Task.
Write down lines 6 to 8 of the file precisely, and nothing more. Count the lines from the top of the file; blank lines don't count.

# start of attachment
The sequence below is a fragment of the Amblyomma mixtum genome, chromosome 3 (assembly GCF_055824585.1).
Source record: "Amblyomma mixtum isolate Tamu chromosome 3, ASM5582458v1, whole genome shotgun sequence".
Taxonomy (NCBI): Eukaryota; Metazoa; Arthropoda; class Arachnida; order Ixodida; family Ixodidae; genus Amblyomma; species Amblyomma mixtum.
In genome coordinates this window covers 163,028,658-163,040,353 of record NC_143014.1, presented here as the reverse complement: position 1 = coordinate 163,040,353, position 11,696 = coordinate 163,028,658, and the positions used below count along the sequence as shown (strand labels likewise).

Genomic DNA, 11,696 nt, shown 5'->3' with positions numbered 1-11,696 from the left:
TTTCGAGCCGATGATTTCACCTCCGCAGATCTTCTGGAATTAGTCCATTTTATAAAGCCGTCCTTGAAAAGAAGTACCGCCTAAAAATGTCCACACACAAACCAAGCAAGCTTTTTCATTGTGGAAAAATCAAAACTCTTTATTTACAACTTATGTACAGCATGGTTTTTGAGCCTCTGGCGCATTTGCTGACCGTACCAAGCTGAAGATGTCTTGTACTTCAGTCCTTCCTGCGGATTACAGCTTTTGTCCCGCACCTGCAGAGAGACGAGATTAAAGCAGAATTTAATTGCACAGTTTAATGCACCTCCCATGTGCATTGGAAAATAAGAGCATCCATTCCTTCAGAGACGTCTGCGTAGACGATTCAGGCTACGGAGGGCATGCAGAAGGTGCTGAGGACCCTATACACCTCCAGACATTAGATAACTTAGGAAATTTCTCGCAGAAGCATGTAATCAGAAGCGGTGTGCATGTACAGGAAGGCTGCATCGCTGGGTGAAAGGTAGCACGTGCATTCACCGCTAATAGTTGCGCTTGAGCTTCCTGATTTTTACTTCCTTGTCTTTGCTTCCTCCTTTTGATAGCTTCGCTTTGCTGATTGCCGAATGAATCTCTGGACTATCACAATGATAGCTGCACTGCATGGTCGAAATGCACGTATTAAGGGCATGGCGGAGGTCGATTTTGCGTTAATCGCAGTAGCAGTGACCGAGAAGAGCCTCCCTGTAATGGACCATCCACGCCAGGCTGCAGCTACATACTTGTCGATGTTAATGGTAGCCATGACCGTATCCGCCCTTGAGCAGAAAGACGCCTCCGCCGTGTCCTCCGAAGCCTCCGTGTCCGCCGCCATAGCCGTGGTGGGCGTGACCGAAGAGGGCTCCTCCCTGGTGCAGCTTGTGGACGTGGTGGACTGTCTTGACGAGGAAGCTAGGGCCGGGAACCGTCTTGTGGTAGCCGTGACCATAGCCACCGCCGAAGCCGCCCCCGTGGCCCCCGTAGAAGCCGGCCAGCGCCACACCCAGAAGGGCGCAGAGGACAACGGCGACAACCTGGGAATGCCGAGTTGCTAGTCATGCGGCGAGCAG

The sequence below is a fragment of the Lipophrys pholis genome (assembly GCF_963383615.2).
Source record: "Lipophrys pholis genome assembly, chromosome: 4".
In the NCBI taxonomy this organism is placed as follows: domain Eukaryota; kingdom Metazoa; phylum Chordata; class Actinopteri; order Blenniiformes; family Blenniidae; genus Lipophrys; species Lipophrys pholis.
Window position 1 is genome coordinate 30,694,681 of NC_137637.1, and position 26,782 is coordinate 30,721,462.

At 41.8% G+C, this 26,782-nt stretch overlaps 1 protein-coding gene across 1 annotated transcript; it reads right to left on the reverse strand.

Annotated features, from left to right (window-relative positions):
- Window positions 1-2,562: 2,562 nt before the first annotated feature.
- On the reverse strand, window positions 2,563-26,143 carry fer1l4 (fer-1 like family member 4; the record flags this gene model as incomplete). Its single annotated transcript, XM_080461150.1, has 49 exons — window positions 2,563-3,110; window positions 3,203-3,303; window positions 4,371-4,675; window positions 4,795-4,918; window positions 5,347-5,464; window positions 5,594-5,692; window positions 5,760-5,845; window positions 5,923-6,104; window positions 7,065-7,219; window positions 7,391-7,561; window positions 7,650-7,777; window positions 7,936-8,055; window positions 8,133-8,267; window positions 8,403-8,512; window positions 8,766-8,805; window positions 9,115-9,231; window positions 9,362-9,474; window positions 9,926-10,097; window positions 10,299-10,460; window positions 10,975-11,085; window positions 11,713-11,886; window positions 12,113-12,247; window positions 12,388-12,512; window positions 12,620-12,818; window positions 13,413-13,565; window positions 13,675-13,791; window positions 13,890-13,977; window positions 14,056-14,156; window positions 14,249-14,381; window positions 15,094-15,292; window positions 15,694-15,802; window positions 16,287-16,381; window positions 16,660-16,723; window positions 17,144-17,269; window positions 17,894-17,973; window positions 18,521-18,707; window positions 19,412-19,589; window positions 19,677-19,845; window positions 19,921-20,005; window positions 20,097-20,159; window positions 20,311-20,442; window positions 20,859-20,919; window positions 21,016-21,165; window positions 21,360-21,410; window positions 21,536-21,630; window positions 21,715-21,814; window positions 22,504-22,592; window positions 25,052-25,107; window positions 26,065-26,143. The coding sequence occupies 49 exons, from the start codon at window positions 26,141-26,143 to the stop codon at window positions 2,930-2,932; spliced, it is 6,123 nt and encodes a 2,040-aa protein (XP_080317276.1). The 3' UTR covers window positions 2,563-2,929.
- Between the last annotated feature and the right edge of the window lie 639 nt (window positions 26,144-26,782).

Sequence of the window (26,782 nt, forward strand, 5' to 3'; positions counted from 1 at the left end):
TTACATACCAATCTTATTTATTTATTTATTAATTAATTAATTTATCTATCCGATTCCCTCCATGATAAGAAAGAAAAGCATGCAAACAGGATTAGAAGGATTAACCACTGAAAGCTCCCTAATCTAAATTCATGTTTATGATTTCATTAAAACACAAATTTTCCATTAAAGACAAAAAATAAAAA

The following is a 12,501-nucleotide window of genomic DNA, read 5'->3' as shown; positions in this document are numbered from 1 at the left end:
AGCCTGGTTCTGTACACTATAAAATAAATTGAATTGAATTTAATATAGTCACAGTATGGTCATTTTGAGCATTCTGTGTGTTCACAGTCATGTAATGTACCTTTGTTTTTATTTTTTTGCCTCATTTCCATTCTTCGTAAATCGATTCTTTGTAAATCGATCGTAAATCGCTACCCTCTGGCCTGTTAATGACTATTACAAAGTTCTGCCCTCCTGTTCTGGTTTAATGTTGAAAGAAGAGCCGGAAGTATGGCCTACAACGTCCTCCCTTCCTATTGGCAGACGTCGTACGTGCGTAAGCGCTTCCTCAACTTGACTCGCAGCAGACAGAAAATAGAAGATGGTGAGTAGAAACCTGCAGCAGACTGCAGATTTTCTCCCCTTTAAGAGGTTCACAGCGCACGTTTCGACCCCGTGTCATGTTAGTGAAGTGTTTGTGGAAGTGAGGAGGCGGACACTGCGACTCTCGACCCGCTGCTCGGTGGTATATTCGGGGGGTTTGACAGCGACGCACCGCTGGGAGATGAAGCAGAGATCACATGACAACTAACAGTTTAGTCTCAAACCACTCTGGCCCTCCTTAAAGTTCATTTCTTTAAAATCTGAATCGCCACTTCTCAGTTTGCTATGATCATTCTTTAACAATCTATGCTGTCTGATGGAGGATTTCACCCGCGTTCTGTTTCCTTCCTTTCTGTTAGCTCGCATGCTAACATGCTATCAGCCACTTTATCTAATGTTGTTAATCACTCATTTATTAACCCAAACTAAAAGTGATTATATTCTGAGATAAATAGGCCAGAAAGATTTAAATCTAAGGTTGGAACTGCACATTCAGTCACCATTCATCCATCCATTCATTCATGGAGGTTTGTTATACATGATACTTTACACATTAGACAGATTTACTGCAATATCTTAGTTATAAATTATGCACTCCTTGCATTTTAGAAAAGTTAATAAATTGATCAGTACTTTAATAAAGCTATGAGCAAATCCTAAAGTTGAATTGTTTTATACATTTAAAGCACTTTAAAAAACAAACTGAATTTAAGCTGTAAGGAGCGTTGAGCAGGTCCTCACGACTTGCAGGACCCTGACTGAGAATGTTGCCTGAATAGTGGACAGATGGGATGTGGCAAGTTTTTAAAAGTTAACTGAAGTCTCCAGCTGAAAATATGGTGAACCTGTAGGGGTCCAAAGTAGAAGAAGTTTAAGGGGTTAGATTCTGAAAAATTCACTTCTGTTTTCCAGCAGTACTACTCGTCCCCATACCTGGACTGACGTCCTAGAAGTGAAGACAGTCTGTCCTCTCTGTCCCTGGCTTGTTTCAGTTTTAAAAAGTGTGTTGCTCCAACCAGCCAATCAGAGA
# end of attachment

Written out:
TTTCGAGCCGATGATTTCACCTCCGCAGATCTTCTGGAATTAGTCCATTTTATAAAGCCGTCCTTGAAAAGAAGTACCGCCTAAAAATGTCCACACACAAACCAAGCAAGCTTTTTCATTGTGGAAAAATCAAAACTCTTTATTTACAACTTATGTACAGCATGGTTTTTGAGCCTCTGGCGCATTTGCTGACCGTACCAAGCTGAAGATGTCTTGTACTTCAGTCCTTCCTGCGGATTACAGCTTTTGTCCCGCACCTGCAGAGAGACGAGATTAAAGCAGAATTTAATTGCACAGTTTAATGCACCTCCCATGTGCATTGGAAAATAAGAGCATCCATTCCTTCAGAGACGTCTGCGTAGACGATTCAGGCTACGGAGGGCATGCAGAAGGTGCTGAGGACCCTATACACCTCCAGACATTAGATAACTTAGGAAATTTCTCGCAGAAGCATGTAATCAGAAGCGGTGTGCATGTACAGGAAGGCTGCATCGCTGGGTGAAAGGTAGCACGTGCATTCACCGCTAATAGTTGCGCTTGAGCTTCCTGATTTTTACTTCCTTGTCTTTGCTTCCTCCTTTTGATAGCTTCGCTTTGCTGATTGCCGAATGAATCTCTGGACTATCACAATGATAGCTGCACTGCATGGTCGAAATGCACGTATTAAGGGCATGGCGGAGGTCGATTTTGCGTTAATCGCAGTAGCAGTGACCGAGAAGAGCCTCCCTGTAATGGACCATCCACGCCAGGCTGCAGCTACATACTTGTCGATGTTAATGGTAGCCATGACCGTATCCGCCCTTGAGCAGAAAGACGCCTCCGCCGTGTCCTCCGAAGCCTCCGTGTCCGCCGCCATAGCCGTGGTGGGCGTGACCGAAGAGGGCTCCTCCCTGGTGCAGCTTGTGGACGTGGTGGACTGTCTTGACGAGGAAGCTAGGGCCGGGAACCGTCTTGTGGTAGCCGTGACCATAGCCACCGCCGAAGCCGCCCCCGTGGCCCCCGTAGAAGCCGGCCAGCGCCACACCCAGAAGGGCGCAGAGGACAACGGCGACAACCTGGGAATGCCGAGTTGCTAGTCATGCGGCGAGCAG

The sequence below is a fragment of the Lipophrys pholis genome (assembly GCF_963383615.2).
Source record: "Lipophrys pholis genome assembly, chromosome: 4".